Creating meaningful relationships through constructive communication

Creating meaningful relationships through constructive communication

If you did not grow up with social media, can you recall any difference between how you communicated with others then and how you communicate with others these days?

“Sally (not her real name), you seem to spend a lot of time on your phone.”

“Yes, I do.”

“Are you addicted?”

“Yes, sometimes I think I am.”

“Well, I watched you at sport last weekend. You went along to watch the Sport, yet spent most of your time looking at your phone.”

“I saw the Sport.”

“Yes, right!”

I had a conversation that went something like that with a student in her final year of school the other day. We continued along these lines:

“Do you keep your phone in your bedroom overnight?”

“Yes.”

“Do you keep your phone on through the night?”

“No, I turn it off at about 9.30 pm.”

“And I am sure you have been on it on and off since 7.00?” I smiled.

“Yes, you’re probably right.”

Being addicted to social media appears to be an increasing issue emerging in the global world of adolescents and that’s probably a topic for another Blog.

What this conversation did achieve was getting me to reflect on how much better we communicated when I was an adolescent and we didn’t have all the social media gadgets that don’t show body language, tone of voice and facial expressions, all key aspects of effective communication between two people.

Constructive communication between a mentee and a mentor can radically improve their relationship, feedback being something that could become life-changing for some mentees.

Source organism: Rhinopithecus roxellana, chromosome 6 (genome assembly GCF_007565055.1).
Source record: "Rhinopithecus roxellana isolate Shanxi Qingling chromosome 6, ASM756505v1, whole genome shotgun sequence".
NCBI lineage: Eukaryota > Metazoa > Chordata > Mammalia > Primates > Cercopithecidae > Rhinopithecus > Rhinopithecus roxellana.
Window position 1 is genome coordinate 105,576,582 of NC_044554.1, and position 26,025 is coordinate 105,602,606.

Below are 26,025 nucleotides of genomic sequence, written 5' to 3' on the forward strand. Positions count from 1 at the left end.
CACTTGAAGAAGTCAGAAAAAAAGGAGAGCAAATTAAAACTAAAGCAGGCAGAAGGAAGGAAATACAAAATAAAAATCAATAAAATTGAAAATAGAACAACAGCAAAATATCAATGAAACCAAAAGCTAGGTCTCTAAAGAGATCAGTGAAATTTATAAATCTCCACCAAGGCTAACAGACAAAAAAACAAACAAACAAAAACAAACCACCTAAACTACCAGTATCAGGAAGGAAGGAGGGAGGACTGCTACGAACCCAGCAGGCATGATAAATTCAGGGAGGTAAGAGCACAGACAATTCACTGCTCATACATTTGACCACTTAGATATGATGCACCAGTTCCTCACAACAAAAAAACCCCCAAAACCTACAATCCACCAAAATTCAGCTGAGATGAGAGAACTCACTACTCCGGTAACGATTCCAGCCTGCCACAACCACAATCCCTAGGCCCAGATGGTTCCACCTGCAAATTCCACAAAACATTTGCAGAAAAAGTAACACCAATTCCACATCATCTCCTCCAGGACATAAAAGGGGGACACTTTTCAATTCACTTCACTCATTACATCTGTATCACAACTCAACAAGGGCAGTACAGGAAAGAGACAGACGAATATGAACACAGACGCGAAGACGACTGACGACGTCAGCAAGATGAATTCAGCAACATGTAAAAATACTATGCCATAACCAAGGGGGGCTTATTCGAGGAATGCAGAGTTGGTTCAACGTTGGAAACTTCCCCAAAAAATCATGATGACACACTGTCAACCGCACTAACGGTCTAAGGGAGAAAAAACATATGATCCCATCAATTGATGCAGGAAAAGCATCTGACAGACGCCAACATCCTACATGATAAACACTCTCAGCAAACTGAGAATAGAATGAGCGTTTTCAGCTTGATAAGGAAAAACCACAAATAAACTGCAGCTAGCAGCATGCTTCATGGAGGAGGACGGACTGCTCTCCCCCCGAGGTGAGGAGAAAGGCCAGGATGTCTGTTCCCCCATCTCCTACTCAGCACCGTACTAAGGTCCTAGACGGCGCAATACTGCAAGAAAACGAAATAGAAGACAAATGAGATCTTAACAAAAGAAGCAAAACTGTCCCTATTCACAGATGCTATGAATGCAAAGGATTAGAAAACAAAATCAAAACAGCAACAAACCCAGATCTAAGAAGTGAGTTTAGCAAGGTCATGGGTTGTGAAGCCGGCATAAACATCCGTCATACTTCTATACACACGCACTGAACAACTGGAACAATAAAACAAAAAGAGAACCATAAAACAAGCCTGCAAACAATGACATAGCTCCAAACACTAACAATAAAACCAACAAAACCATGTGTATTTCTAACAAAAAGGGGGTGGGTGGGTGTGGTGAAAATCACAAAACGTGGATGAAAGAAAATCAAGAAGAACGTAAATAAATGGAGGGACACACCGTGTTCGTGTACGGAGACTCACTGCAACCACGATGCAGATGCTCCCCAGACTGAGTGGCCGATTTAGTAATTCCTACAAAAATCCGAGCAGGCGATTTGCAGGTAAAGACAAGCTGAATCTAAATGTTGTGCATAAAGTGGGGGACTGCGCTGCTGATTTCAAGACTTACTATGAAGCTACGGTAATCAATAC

So, when communicating constructively, don’t forget the importance of giving feedback as a way of offering constructive assistance. It will enable you to:

  • prompt your mentees to consider changing their behavior – for example, by giving feedback on how their behavior is affecting others.
  • keep your mentees on track – for example by giving feedback in relation to their goals.

Your mentees need good feedback in order to improve. If they do not understand their strengths and developmental needs, it is hard for them to know how to develop and learn. In order to give feedback that is constructive:

  • do not give feedback until you have established the correct climate, which is a strong, trusting relationship.
  • provide a balance of positive and negative – and, if you need to criticize, attack the behaviour rather than the person (mentees are already receiving answers to questions they are busy asking themselves, eg, Who am I? Why am I here? Where am I going?
  • be specific and descriptive.
  • give relevant feedback.
  • give it at an appropriate time.
  • offer feedback that encourages further discussion.

These days I generally ask students if they want some feedback, as they need to have a positive mindset to receive information, good or not-so-good and, by taking this line, there is a form of self-empowerment occurring.

I hope that Sally does reflect on her potential phone addiction and spends more time talking face to face with her peers and other adults.

What do you observe when watching adolescents in any situation these days?

About the author: Robin Cox has been a School Principal, sports coach to National Under 19 Level, Youth Symposium Organiser, developer of Youth Mentoring Programs in New Zealand and Australia, Churchill Fellow and author of books linked to youth mentoring, Peer Mentoring and the development of adolescents to become the best they can be. He has trained over 1,000 volunteer adult mentors, run workshops for teachers promoting the Spirit of Mentoring and personally mentored over 1,000 adolescents. Still an idealist, a cancer survivor of 50+ years, married with two adult children, Robin lives in Australia and shares a passion with anyone wanting to make a positive difference in the global community. You can join him on Twitter @million2016coxy or on Facebook or contact him through his YES! website